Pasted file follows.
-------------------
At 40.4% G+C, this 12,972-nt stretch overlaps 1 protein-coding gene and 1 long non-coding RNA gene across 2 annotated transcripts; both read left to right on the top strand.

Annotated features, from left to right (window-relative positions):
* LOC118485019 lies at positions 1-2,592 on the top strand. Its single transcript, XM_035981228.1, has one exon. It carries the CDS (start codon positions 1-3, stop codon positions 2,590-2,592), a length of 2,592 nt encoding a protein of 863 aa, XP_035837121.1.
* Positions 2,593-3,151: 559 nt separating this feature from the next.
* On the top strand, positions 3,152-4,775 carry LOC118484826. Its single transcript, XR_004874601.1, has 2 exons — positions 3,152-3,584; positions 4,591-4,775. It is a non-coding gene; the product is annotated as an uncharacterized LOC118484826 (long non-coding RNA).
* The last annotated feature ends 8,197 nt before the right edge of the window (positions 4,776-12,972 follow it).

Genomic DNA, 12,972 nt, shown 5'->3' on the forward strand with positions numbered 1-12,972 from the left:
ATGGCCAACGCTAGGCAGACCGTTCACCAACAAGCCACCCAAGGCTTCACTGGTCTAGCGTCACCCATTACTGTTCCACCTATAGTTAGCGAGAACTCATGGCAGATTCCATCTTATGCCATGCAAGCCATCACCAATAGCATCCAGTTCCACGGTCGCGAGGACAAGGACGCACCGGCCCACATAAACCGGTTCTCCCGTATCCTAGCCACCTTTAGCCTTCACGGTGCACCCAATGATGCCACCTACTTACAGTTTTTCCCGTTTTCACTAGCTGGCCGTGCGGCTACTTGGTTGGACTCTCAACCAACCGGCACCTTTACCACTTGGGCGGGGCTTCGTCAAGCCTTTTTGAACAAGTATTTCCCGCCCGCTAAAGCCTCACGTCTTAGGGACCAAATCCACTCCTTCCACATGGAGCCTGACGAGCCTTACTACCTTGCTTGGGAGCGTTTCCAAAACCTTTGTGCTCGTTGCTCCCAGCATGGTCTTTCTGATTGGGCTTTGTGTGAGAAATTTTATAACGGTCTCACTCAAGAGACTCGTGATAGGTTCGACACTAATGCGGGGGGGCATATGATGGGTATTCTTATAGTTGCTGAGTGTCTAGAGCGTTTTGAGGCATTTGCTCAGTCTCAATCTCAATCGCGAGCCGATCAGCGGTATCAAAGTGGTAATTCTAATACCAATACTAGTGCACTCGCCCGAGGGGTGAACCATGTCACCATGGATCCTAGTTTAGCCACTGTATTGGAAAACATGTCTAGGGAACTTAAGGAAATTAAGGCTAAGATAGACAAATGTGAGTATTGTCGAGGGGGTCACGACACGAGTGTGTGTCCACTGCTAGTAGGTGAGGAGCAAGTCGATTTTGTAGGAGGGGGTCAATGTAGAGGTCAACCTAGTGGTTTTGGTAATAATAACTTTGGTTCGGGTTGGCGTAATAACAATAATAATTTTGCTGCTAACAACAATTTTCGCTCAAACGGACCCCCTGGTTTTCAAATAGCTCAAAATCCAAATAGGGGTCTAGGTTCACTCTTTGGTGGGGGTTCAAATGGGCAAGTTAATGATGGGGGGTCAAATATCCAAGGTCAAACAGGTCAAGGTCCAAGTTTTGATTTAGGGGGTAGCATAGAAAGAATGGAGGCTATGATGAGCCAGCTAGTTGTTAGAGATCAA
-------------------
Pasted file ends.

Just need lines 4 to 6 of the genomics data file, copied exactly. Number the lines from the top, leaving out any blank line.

* Positions 2,593-3,151: 559 nt separating this feature from the next.
* On the top strand, positions 3,152-4,775 carry LOC118484826. Its single transcript, XR_004874601.1, has 2 exons — positions 3,152-3,584; positions 4,591-4,775. It is a non-coding gene; the product is annotated as an uncharacterized LOC118484826 (long non-coding RNA).
* The last annotated feature ends 8,197 nt before the right edge of the window (positions 4,776-12,972 follow it).